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. Last Updated: 07/27/2016

President Plays It Safe on Kosovo Peace Plan




President Boris Yeltsin by Monday still had not commented on the Kosovo peace plan negotiated last week in part by his own envoy - and he appeared to be hedging his bets and waiting to see how things would play out both in Russia and the Balkans.


The Kosovo plan, criticized by many in Russia as a capitulation to the North Atlantic Treaty Organization, has put presidential envoy Viktor Chernomyrdin under fire. Communist and nationalist deputies in the State Duma are calling for his dismissal.


The plan itself is looking shaky after high-level Yugoslav-NATO talks on working out military details of the Serb withdrawal from Kosovo and the arrival of international peacekeepers broke down Sunday.


Since the accord was accepted Thursday by Yugoslav President Slobodan Milosevic, it has occupied the attention of politicians in Russia and the West. But Yeltsin has not yet publicly weighed in.


He spoke with Chernomyrdin on Friday, and the only reports came from Chernomyrdin's spokesman. The president met Saturday with Foreign Minister Igor Ivanov, but still little was said.


"The president is closely following the situation. He assigned Ivanov to deal with the matter in Bonn. Right now he is waiting for the results of the meeting there," an official from the presidential press office said Monday.


Ivanov was meeting with foreign ministers from the Group of Seven leading industrial countries in Bonn, Germany, to draft a resolution for a peace plan in Kosovo that could be endorsed by the UN Security Council.


Yeltsin spoke Monday by telephone with President Bill Clinton, and they agreed to instruct their foreign ministers "to work quickly to resolve any remaining issues," U.S. National Security Council spokesman David Leavy said, Reuters reported.


Communist Party leader Gennady Zyuganov has labeled the Kosovo plan a "Balkan Khasavyurt," referring to a Russian-Chechen cease-fire in 1996 that he also saw as a sell-out.


Whatever the differences in the two peace deals, Yeltsin's behavior after both was strikingly similar. In August 1996, Alexander Lebed, the chief of Yeltsin's Security Council at the time, signed a peace accord with Chechnya in the town of Khasavyurt. The accord was a virtual recognition of Russia's defeat and was widely criticized in the Duma.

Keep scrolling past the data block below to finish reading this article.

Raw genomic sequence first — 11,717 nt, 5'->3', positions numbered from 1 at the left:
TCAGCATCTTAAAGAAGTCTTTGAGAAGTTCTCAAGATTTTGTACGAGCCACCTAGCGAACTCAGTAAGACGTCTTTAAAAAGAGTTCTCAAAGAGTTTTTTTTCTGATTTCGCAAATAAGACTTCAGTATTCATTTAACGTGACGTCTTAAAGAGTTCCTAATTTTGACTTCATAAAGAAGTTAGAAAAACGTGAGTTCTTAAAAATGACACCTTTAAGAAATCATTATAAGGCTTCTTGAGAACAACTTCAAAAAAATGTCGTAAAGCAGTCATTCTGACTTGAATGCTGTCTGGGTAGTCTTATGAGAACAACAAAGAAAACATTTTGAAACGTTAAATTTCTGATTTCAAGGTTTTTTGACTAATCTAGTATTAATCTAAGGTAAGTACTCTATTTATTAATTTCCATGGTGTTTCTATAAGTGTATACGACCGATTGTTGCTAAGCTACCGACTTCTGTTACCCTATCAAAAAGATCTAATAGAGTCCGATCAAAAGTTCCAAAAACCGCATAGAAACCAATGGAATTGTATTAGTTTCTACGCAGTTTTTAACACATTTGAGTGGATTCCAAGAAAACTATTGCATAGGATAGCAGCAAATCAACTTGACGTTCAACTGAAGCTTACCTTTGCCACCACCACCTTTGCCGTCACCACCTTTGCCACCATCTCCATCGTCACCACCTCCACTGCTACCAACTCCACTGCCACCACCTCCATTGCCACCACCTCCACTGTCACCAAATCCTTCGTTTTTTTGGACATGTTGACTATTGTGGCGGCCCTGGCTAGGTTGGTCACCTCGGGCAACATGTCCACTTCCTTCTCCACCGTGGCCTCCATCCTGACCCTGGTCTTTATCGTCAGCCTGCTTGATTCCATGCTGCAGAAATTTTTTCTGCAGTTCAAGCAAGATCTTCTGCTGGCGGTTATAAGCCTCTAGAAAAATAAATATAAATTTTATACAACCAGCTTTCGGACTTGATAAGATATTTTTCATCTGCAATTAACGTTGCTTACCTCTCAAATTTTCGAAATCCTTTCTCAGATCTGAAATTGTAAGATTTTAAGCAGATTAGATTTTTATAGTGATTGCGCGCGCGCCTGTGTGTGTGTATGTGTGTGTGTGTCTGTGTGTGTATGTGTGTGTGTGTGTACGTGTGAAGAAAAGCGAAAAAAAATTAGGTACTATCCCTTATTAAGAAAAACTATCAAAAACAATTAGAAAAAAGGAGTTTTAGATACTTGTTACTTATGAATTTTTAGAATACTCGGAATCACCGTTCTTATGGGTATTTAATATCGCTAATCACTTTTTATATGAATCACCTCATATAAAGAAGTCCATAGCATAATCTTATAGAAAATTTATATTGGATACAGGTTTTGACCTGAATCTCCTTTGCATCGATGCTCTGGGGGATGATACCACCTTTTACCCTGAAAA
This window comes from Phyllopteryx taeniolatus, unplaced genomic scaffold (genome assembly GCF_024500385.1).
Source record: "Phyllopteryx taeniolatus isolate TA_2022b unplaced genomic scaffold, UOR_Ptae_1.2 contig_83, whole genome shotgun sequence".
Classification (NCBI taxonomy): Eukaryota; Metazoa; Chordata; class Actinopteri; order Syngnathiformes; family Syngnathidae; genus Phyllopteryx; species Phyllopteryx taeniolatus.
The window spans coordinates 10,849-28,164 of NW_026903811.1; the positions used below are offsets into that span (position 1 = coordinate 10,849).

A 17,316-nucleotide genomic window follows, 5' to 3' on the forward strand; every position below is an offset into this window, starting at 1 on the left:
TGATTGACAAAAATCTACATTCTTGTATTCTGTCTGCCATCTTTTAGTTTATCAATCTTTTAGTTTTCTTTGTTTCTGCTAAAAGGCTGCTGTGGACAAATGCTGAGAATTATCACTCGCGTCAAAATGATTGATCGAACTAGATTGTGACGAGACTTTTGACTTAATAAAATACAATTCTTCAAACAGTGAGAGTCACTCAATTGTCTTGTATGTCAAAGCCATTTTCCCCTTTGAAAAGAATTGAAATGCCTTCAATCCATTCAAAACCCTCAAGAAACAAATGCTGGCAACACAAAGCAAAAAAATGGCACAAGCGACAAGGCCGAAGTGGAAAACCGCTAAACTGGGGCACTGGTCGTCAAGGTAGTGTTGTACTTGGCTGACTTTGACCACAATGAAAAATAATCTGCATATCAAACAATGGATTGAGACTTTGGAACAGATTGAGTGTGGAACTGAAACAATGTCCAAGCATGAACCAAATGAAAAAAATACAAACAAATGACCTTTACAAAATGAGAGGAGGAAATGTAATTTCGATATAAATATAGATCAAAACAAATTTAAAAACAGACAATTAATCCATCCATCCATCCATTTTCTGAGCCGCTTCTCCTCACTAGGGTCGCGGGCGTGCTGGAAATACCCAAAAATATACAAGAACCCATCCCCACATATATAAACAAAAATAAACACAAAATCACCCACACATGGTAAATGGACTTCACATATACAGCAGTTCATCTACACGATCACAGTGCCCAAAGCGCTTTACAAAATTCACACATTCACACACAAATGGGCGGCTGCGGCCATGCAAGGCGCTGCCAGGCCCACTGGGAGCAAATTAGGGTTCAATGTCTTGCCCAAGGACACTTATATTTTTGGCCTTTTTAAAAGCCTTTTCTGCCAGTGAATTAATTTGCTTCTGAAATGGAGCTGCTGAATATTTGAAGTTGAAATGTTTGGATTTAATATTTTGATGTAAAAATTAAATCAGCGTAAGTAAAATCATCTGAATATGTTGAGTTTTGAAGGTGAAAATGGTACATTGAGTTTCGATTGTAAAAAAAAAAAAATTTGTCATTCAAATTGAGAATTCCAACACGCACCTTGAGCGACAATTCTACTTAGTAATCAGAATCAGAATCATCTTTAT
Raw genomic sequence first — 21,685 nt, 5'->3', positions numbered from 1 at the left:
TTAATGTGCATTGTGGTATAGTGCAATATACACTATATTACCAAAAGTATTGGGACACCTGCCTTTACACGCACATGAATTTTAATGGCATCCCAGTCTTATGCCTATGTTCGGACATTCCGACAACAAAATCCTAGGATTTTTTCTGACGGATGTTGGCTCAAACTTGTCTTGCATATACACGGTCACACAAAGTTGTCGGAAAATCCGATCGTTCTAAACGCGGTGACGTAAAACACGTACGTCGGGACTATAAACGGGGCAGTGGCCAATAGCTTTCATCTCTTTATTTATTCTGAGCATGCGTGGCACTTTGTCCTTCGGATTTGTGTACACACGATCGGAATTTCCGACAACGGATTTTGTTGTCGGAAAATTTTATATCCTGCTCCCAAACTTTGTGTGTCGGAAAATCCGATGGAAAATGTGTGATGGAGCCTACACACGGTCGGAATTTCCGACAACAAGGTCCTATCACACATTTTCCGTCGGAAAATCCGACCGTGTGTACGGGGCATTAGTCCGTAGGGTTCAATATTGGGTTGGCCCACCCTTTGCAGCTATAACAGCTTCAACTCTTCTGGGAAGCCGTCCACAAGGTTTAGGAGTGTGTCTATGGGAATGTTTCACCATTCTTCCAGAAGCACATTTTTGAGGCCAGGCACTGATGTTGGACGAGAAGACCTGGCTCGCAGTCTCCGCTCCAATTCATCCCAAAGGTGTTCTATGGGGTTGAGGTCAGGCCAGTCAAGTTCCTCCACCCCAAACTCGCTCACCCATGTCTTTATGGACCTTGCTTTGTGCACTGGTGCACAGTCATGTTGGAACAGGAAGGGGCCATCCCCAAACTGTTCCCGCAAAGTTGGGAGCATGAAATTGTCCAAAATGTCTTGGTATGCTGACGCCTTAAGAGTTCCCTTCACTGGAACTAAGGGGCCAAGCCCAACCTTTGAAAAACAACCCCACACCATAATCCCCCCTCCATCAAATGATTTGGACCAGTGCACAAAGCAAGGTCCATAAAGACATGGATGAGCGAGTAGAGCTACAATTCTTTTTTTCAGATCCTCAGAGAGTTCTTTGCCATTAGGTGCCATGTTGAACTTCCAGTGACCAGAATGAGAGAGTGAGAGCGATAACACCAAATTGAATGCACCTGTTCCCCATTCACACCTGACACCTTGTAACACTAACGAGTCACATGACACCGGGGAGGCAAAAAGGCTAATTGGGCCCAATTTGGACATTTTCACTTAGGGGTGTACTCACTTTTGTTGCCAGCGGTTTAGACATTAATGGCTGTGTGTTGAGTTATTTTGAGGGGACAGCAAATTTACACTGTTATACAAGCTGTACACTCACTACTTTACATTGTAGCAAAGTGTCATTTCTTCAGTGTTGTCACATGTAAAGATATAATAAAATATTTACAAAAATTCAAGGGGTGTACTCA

Yeltsin distanced himself from the accord signed with Chechen leader Aslan Maskhadov, and there was no reaction whatsoever from the Kremlin for weeks.


Yeltsin gave his backing only when it was clear the cease-fire would hold and public support seemed assured.


Lebed, who gained huge popularity as the man who had the courage to end the unpopular war, was promptly dismissed. The glory then went to Chernomyrdin, who signed another agreement with Chechnya later in 1996.


On Monday, however, the attacks on Chernomyrdin continued. The Duma, parliament's lower house, drafted documents calling for his dismissal from his duties as envoy.


"Thanks to Chernomyrdin's efforts, Russia has become an accomplice to the tragedy in Yugoslavia," Zyuganov was quoted by Interfax as saying.


Chernomyrdin indicated Monday that he is planning to continue his efforts to resolve the conflict in Yugoslavia. The final word, however, is likely to be left with the president.


Sergei Markov, the head of the Institute for Political Studies, said the mystery surrounding Yeltsin's reaction to the Kosovo agreement will clear up as soon as Yeltsin decides what to do with Chernomyrdin himself.


"Whatever the decision is going to be, it would have to be radical - either to stick by Chernomyrdin and thus turn against many others, or even the whole nation, or to apply sanctions against Chernomyrdin himself," Markov said.


"And, besides, for as long as the final solution to the Balkan crisis has not been found, Yeltsin has all the time he needs to think."